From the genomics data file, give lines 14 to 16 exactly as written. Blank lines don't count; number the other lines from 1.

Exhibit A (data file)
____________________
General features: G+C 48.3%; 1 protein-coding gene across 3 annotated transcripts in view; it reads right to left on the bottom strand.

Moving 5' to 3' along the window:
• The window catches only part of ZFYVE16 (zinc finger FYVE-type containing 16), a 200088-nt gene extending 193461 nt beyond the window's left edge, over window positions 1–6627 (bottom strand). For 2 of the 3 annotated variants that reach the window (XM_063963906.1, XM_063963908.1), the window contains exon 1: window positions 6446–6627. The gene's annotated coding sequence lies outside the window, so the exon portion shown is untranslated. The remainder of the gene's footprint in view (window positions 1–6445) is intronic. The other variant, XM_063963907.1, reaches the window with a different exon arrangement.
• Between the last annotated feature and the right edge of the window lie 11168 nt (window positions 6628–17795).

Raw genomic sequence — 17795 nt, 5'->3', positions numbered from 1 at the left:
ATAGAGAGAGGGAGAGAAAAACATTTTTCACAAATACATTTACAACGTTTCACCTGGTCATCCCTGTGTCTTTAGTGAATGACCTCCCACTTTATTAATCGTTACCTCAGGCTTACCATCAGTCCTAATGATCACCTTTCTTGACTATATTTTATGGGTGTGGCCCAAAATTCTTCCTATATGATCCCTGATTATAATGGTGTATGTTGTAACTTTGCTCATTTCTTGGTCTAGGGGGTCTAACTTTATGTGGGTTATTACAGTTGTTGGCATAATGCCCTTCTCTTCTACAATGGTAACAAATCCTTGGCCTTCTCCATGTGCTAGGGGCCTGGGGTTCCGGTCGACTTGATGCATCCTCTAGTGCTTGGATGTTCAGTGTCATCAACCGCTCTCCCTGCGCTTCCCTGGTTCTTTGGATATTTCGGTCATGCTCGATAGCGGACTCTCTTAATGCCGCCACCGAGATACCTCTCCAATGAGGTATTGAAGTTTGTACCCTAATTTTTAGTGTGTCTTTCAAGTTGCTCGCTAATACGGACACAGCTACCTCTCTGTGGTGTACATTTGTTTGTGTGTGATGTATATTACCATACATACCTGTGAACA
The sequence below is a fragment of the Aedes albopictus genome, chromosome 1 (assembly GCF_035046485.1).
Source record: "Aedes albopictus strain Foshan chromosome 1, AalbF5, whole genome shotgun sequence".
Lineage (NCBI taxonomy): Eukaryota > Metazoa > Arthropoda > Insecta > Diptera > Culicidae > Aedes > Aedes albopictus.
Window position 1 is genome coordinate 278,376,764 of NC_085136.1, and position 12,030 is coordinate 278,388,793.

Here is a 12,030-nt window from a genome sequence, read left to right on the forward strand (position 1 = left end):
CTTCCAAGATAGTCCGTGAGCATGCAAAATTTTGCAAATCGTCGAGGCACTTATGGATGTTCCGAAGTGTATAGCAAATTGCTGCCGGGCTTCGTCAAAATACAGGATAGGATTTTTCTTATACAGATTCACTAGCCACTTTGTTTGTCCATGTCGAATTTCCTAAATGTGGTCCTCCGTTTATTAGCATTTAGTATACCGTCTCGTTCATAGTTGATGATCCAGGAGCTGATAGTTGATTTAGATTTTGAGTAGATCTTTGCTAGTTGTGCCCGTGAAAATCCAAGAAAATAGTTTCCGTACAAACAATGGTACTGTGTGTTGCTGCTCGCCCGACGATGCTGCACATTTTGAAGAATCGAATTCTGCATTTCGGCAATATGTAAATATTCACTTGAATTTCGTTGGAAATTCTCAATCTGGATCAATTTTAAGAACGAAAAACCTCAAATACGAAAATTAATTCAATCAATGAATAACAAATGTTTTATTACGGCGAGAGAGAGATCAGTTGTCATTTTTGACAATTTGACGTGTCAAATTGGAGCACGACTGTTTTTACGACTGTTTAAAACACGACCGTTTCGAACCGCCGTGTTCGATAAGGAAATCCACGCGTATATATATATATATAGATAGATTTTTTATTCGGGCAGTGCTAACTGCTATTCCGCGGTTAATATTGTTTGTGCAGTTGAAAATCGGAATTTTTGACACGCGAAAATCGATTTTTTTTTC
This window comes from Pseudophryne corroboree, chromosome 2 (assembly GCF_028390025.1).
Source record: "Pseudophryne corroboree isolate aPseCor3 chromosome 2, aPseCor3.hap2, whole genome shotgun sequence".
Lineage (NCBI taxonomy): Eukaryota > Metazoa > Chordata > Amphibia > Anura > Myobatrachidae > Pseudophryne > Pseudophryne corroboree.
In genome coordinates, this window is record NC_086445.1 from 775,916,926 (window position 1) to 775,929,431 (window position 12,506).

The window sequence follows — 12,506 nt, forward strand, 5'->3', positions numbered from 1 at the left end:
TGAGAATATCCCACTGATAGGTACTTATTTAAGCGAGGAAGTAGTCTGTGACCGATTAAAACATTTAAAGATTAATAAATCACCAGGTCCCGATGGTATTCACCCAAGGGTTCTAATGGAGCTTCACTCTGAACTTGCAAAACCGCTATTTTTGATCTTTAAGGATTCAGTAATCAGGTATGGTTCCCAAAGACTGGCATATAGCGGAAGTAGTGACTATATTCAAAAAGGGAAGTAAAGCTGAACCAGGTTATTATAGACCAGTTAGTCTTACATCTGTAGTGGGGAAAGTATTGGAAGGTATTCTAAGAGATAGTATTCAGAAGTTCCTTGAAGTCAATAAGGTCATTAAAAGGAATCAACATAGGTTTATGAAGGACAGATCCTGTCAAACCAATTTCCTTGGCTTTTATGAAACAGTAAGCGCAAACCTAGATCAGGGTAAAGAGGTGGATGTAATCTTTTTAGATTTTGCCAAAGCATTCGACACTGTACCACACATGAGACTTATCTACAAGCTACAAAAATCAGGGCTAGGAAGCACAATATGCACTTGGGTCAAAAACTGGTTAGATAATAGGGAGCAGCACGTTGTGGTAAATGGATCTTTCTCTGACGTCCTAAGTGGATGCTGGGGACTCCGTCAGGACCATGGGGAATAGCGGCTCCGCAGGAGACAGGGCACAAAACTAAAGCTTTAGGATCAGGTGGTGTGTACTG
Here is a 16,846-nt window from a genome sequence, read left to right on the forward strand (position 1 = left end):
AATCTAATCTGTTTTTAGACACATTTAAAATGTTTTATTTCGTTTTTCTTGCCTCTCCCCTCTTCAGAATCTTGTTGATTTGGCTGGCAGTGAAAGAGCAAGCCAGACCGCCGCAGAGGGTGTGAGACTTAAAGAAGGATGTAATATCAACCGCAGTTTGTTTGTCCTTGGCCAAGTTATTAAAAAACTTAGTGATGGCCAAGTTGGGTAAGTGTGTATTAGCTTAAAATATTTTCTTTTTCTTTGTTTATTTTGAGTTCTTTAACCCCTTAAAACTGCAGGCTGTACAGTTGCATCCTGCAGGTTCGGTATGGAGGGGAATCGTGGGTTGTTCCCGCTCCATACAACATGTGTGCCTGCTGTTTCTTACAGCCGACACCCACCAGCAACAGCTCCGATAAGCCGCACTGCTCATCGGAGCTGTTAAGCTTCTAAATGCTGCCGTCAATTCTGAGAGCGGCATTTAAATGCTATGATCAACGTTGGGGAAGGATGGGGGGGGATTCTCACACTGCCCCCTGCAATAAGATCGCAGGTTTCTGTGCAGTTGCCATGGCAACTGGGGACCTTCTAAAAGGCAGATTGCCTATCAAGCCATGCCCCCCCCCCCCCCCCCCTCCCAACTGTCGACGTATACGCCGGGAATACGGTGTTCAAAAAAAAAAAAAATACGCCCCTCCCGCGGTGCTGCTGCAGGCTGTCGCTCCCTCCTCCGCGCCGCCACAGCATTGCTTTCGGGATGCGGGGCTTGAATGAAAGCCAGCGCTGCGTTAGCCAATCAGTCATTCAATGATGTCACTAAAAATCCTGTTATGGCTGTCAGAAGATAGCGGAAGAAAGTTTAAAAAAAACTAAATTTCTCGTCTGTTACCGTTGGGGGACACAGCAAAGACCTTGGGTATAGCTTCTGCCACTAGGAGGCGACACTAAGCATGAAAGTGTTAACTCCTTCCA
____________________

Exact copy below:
Source record: "Pseudophryne corroboree isolate aPseCor3 chromosome 2, aPseCor3.hap2, whole genome shotgun sequence".
Lineage (NCBI taxonomy): Eukaryota > Metazoa > Chordata > Amphibia > Anura > Myobatrachidae > Pseudophryne > Pseudophryne corroboree.
In genome coordinates, this window is record NC_086445.1 from 775,916,926 (window position 1) to 775,929,431 (window position 12,506).